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J Agric Food Chem. 2005 Mar 23;53(6):1960-5.

In vitro inhibition of human cGMP-specific phosphodiesterase-5 by polyphenols from red grapes.

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Department of Pharmacological Sciences, Faculty of Pharmacy, University of Milan, via Balzaretti 9, 20133 Milan, Italy.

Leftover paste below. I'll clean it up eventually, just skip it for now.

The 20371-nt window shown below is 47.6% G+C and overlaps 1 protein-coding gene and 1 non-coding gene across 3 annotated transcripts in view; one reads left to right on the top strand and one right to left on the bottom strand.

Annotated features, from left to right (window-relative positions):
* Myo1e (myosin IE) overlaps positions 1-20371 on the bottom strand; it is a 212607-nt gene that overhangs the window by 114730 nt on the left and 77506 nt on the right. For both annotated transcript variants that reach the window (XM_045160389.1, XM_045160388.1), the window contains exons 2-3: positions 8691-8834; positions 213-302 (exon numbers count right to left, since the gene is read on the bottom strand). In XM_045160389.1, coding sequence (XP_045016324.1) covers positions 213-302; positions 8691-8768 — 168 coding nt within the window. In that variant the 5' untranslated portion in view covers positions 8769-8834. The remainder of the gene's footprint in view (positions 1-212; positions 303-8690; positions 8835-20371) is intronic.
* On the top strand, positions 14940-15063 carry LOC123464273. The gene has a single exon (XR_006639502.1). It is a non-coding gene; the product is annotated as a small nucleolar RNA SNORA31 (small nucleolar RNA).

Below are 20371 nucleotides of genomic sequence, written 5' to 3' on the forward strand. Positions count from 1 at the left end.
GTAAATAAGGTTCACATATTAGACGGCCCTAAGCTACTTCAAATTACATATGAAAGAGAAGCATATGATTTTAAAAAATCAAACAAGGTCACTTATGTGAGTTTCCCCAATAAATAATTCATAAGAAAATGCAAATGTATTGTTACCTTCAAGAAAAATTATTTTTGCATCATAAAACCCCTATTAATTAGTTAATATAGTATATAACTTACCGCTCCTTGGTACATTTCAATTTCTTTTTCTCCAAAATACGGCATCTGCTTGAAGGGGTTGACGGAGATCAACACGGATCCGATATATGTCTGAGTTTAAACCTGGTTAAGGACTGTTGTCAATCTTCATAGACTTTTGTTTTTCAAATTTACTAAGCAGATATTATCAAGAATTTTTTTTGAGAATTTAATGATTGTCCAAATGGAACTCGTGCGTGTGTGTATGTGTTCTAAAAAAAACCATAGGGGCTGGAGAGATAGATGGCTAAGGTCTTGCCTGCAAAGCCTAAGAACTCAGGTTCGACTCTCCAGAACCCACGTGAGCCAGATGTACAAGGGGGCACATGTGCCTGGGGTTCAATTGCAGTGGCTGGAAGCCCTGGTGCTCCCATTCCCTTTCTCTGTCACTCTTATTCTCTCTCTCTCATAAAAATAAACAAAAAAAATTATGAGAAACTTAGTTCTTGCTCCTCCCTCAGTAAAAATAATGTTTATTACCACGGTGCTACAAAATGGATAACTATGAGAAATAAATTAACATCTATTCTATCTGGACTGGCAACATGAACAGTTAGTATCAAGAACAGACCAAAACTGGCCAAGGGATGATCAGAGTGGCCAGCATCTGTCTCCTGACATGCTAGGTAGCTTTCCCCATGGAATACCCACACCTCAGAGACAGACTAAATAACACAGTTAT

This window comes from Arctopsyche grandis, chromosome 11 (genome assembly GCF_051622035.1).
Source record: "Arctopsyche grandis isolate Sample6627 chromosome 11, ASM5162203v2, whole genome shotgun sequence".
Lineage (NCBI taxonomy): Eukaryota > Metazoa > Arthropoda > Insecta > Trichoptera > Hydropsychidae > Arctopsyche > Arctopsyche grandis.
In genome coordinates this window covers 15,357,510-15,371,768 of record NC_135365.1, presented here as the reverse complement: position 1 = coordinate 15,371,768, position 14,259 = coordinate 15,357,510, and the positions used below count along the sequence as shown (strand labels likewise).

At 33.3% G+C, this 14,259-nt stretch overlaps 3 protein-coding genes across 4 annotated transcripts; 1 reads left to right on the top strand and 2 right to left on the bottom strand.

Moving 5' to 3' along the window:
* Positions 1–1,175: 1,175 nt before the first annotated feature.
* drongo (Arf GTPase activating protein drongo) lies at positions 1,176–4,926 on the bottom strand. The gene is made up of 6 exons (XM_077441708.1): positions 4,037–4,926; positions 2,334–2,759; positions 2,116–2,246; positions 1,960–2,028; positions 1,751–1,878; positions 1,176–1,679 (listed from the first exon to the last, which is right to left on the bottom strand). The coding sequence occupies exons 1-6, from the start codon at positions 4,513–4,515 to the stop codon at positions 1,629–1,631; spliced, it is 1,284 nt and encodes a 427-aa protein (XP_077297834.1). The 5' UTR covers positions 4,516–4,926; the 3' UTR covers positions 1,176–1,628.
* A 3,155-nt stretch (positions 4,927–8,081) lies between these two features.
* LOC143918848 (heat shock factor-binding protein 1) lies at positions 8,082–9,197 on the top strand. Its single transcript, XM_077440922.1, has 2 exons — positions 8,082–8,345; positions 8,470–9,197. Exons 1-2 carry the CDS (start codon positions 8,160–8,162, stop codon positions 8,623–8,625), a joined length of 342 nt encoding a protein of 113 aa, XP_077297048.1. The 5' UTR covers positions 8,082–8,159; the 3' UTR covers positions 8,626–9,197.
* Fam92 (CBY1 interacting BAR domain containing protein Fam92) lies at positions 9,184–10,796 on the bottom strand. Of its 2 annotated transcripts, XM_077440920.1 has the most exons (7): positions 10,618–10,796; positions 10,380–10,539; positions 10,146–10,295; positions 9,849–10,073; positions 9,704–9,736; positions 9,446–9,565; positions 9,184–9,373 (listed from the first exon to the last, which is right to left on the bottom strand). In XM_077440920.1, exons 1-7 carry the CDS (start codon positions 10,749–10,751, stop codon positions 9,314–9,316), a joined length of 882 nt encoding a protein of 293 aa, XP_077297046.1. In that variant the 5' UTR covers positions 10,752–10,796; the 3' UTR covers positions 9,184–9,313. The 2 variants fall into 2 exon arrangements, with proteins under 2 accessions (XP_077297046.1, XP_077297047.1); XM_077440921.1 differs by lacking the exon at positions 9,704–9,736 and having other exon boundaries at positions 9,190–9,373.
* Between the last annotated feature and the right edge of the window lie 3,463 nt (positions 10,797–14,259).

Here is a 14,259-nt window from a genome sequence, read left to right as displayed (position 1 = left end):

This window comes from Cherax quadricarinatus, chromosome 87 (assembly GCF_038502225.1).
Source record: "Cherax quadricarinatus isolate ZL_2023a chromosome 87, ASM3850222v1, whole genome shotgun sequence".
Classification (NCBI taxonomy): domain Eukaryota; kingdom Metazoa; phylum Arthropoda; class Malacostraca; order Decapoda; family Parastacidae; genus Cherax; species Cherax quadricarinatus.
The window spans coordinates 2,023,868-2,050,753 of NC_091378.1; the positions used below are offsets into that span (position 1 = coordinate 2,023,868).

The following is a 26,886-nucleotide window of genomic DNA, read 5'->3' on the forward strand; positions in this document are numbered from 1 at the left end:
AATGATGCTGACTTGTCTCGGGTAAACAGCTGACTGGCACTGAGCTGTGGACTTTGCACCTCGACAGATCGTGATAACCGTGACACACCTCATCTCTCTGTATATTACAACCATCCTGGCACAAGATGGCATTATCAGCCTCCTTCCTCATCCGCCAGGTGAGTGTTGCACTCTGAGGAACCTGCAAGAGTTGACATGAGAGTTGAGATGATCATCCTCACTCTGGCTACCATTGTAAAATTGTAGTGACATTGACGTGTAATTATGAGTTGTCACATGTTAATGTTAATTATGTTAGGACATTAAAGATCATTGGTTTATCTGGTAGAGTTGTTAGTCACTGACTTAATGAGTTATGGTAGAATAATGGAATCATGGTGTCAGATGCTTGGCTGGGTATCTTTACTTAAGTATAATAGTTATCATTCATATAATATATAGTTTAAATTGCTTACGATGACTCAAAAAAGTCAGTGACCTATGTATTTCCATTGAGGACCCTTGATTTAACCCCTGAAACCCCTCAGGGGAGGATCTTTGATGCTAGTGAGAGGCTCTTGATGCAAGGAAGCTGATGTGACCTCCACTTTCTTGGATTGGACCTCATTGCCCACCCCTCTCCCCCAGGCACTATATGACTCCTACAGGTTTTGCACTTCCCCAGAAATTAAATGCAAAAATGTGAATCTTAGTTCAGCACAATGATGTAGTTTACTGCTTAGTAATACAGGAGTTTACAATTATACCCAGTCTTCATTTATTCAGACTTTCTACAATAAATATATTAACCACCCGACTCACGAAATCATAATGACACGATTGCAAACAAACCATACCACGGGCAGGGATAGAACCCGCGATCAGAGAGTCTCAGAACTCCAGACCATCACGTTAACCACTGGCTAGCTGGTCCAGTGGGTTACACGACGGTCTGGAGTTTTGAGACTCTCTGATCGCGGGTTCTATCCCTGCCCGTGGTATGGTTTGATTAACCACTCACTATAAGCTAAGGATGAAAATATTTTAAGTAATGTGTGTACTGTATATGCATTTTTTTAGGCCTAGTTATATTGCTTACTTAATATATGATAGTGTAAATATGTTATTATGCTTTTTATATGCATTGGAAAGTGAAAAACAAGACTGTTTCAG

A moderate consumption of red wine may reduce the risk of cardiovascular diseases via wine-derived phenolic compounds. A variety of biological mechanisms have been proposed for wine-derived phenolic compounds including nitric oxide-mediated vasorelaxation. This study examined whether the vasodilating effect of wine-derived phenolic compounds was associated with the inhibition of phosphodiesterases (PDEs) and, in particular, PDE5. For this purpose, human recombinant PDE5A1 isoform was prepared by expression of the full-length cDNA of PDE5A1 into COS-7 cells. Red wine and the extracts from grape skin inhibited PDE5A1 activity, whereas the seed extracts had a negligible effect. The mixture of anthocyanins inhibited the enzyme activity (IC50 = 11.6 microM), with malvidin-3-O-beta-glucoside (IC50 = 35.4 microM) and malvidin (IC50 = 24.9 microM) the most potent among the monoglucosides and aglycons, respectively. trans-Resveratrol and trans-piceid exhibited negligible effects, whereas hydroxycinnamates were completely inactive. These results indicate that polyphenols-induced vasorelaxation may also be sustained by smooth muscle PDE inhibition by anthocyanins present in red wines and grapes.

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